Table II.  Percentage of Respondents Reporting Specific Barriers to Taking High Blood Pressure Medication, by Selected Characteristics—HealthStyles Survey, United States, 2005
 TotalForgettingNo InsuranceCostSide EffectsNo ProviderNo NeedOther
CharacteristicNo. (%)No. (%)P ValueNo. (%)P ValueNo. (%)P ValueNo. (%)P ValueNo. (%)P ValueNo. (%)P ValueNo. (%)P Value
Overall407132 (32.4)91 (22.4)92 (22.6)51 (12.5)19 (4.7)38 (9.3)50 (12.3)
 Male189 (46.4)64 (33.9) 42 (22.2) 47 (24.9) 25 (13.2) 10 (5.3) 10 (5.3) 20 (10.6) 
 Female218 (53.6)68 (31.2).6049 (22.5)1.0045 (20.6).3426 (11.9).769 (4.1).6428 (12.8).0130 (13.8).37
Age, y
 18–3446 (11.3)20 (43.5) 7 (15.2) 7 (15.2) 10 (21.7) 2 (4.3) 3 (6.5) 4 (8.7) 
 35–4479 (19.4)30 (38.0) 14 (17.7) 18 (22.8) 14 (17.7) 1 (1.3) 8 (10.1) 16 (20.3) 
 45–54120 (29.5)46 (38.3) 23 (19.2) 30 (25.0) 10 (8.3) 8 (6.7) 8 (6.7) 17 (14.2) 
 55–6479 (19.4)21 (26.6) 23 (29.1) 22 (27.8) 5 (6.3) 5 (6.3) 7 (8.9) 5 (6.3) 
 ≥6583 (20.4)15 (18.1).000424 (28.9).01415 (18.1).7612 (14.5).093 (3.6).6412 (14.5).188 (9.6).15
 White234 (57.5)72 (30.8) 50 (21.4) 53 (22.6) 26 (11.1) 11 (4.7) 16 (6.8) 23 (9.8) 
 Black91 (22.4)30 (33.0) 21 (23.1) 19 (20.9) 15 (16.5) 3 (3.3) 14 (15.4) 15 (16.5) 
 Hispanic60 (14.7)24 (40.0) 18 (30.0) 18 (30.0) 7 (11.7) 4 (6.7) 6 (10.0) 5 (8.3) 
 Other22 (5.4)6 (27.3).542 (9.1).222 (9.1).233 (13.6).621 (4.5).822 (9.1).137 (31.8).01
 Less than high school graduation46 (11.7)17 (37.0) 16 (34.8) 14 (30.4) 3 (6.5) 5 (10.9) 4 (8.7) 8 (17.4) 
 High school graduation118 (30.0)40 (33.9) 41 (34.7) 33 (28.0) 18 (15.3) 7 (5.9) 8 (6.8) 11 (9.3) 
 Some college138 (35.1)43 (31.2) 18 (13.0) 20 (14.5) 13 (9.4) 3 (2.2) 20 (14.5) 20 (14.5)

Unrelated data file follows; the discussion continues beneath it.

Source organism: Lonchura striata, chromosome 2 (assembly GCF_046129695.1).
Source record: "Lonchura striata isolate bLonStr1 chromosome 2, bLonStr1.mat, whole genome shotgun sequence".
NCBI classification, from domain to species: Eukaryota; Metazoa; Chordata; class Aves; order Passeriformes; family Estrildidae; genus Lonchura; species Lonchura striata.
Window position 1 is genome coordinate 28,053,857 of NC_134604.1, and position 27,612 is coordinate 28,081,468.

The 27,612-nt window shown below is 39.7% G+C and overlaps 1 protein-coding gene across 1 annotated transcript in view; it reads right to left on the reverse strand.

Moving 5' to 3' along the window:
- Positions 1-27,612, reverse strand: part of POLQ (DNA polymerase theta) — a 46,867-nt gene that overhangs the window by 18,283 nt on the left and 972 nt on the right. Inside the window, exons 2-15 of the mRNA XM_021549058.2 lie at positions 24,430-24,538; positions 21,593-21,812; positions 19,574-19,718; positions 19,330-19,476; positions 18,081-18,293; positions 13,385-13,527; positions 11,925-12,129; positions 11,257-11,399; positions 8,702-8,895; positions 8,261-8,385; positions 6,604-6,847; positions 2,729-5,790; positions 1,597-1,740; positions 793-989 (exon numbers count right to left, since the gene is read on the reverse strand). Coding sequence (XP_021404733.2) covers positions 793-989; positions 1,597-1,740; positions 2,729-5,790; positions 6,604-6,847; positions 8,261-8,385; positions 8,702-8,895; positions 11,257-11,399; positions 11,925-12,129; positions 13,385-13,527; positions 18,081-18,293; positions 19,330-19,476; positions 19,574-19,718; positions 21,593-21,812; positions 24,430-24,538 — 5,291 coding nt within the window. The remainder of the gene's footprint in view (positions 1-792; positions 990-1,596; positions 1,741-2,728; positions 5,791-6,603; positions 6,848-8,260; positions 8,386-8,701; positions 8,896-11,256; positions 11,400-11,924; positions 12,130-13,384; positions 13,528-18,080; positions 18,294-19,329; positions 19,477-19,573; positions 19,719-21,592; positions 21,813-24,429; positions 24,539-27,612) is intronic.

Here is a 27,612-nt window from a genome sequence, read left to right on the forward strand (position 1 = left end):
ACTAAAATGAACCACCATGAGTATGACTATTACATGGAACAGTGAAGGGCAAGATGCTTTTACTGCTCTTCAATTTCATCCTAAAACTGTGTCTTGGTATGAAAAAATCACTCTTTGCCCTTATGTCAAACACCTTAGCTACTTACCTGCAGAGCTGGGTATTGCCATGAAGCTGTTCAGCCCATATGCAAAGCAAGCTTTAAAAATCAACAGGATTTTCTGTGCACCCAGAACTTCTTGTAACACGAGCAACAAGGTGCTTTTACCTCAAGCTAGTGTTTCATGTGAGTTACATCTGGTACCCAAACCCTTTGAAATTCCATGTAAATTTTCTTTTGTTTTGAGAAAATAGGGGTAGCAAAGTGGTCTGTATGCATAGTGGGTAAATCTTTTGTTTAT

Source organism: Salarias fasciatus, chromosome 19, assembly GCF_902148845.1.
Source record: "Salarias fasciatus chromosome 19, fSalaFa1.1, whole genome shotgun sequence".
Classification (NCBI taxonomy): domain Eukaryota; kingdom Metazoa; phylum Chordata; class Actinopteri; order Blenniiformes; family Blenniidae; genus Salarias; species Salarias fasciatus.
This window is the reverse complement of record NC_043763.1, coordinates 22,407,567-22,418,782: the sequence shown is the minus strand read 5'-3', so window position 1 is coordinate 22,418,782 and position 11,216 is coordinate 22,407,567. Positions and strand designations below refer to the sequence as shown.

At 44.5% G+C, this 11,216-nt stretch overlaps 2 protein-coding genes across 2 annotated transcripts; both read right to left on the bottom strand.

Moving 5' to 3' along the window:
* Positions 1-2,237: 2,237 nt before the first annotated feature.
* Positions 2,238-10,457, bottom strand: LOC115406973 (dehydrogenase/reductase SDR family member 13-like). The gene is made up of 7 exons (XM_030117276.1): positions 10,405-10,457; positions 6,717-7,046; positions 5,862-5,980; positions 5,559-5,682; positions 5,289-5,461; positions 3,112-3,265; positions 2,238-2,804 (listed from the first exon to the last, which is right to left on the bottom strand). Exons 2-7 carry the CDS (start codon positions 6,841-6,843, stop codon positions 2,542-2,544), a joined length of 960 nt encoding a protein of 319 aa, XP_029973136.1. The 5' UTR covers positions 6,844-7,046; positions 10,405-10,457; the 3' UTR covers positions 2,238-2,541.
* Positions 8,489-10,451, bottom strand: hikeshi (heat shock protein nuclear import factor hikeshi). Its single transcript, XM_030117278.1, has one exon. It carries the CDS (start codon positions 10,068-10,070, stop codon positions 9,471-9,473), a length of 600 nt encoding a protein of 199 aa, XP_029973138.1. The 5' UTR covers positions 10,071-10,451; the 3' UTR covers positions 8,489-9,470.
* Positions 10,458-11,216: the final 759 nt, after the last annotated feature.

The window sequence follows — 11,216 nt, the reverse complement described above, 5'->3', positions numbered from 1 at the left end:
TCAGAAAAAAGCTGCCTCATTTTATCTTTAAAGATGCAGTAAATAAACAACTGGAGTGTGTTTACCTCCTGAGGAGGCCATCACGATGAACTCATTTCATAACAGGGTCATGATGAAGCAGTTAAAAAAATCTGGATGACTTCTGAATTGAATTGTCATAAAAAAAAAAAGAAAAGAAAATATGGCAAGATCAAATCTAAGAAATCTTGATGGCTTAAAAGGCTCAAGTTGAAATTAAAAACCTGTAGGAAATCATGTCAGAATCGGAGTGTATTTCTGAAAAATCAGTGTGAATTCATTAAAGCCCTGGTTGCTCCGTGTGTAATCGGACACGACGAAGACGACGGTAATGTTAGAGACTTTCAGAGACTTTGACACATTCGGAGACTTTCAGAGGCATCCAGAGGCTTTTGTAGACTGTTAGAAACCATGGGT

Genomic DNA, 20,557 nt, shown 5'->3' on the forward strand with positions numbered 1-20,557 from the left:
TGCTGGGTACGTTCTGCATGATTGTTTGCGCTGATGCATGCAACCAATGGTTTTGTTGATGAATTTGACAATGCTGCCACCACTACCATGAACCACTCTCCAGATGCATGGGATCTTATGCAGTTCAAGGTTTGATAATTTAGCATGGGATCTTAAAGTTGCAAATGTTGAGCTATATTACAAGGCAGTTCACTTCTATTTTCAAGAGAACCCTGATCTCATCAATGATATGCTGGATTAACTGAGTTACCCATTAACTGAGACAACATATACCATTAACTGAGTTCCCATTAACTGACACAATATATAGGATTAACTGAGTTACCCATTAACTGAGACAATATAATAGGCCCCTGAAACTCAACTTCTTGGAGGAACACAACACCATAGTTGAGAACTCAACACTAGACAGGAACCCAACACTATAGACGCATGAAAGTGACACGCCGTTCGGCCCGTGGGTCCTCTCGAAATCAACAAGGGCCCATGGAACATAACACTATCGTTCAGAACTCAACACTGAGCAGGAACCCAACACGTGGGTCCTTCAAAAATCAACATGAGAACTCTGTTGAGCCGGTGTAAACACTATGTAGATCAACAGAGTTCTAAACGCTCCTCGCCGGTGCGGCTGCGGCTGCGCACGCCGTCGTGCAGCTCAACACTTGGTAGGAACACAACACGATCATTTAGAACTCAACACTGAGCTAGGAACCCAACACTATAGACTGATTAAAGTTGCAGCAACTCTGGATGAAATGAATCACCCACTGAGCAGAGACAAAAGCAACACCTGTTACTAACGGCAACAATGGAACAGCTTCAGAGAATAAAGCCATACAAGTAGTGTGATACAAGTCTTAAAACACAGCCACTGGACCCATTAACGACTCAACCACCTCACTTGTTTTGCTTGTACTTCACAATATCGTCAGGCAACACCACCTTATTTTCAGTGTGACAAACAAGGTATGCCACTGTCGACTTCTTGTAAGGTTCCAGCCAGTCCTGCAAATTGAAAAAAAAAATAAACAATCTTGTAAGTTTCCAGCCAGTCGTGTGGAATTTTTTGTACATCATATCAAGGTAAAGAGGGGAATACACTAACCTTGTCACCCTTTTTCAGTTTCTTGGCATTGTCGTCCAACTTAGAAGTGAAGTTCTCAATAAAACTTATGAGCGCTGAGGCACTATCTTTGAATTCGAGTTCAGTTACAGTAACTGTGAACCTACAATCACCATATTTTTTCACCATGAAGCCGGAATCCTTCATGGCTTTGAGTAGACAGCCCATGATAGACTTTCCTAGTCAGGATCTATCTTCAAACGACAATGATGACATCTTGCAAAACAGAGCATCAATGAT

College graduation or more91 (23.2)29 (31.9).5014 (15.4)<.000122 (24.2).1315 (16.5).352 (2.2).016 (6.6).7911 (12.1).89
 <$15K132 (32.4)37 (28.0) 46 (34.8) 33 (25.0) 13 (9.8) 10 (7.6) 13 (9.8) 15 (11.4) 
 $15K–$24.9K43 (10.6)11 (25.6) 12 (27.9) 15 (34.9) 5 (11.6) 4 (9.3) 3 (7.0) 7 (16.3) 
 $25K–$39.9K64 (15.7)19 (29.7) 16 (25.0) 14 (21.9) 8 (12.5) 3 (4.7) 9 (14.1) 7 (10.9) 
 $40K–$59.9K55 (13.5)15 (27.3) 11 (20.0) 13 (23.6) 9 (16.4) 2 (3.6) 2 (3.6) 6 (10.9) 
 ≥$60K113 (27.8)50 (44.2).0126 (5.3)<.000117 (15.0).0416 (14.2).22 .00311 (9.7).7915 (13.3).84
 Yes166 (40.8)56 (33.7) 44 (26.5) 36 (21.7) 22 (13.3) 10 (6.0) 16 (9.6) 19 (11.4) 
 No241 (59.2)76 (31.5).6747 (19.5).1256 (23.2).8129 (12.0).769 (3.7).3422 (9.1).8631 (12.9).76
Time of last blood pressure check
 Within past 6 months343 (85.3)117 (34.1) 72 (21.0) 77 (22.4) 40 (11.7) 10 (2.9) 32 (9.3) 37 (10.8) 
 More than 6 months earlier59 (14.7)15 (25.4).1917 (28.8).1814 (23.7).8310 (16.9).268 (13.6).00036 (10.2).8412 (20.3).04
No. of primary care visits
 036 (9.2)5 (13.9) 12 (33.3) 11 (30.6) 5 (13.9) 8 (22.2)   7 (19.4) 
 158 (14.8)20 (34.5) 16 (27.6) 12 (20.7) 5 (8.6) 5 (8.6) 5 (8.6) 11 (19.0) 
 2–4216 (55.0)77 (35.6) 42 (19.4) 46 (21.3) 27 (12.5) 5 (2.3) 20 (9.3) 19 (8.8) 
 >483 (21.1)26 (31.3).1517 (20.5).0720 (24.1).6311 (13.3).75 <.00019 (10.8).0911 (13.3).13

Multivariate logistic regression analysis revealed that the associations between having difficulty in taking blood pressure medications and sex, education, and comorbidities (congestive heart failure, stroke, diabetes, cancer) remained nonsignificant (Table III). Younger adults were more likely to report difficulty than older adults. Compared with the oldest age group (65 years and older), persons aged 18 to 44 years and 45 to 54 years were 2.6 (95% CI, 1.8–3.7) and 1.8 (95% CI, 1.2–2.5) times more likely to have difficulty, respectively. For persons aged 55 to 64 years, the association was nonsignificant. There was, however, an overall trend toward reporting more difficulty with younger age. The association of reporting difficulties with race became nonsignificant after adjusting for the other covariates in the model. The lowest-income group was significantly associated with higher odds of reporting difficulty as compared with highest-income group (OR, 1.6; 95% CI, 1.1–2.2); there appeared to be a trend toward reporting more difficulty with decreasing income. Having a mental health condition was significantly associated with reporting more difficulty in taking medications (OR, 1.6; 95% CI, 1.2–2.1), while a more recent blood pressure check (less than 6 months ago) was significantly associated with less difficulty (OR, 0.5; 95% CI, 0.3–0.7).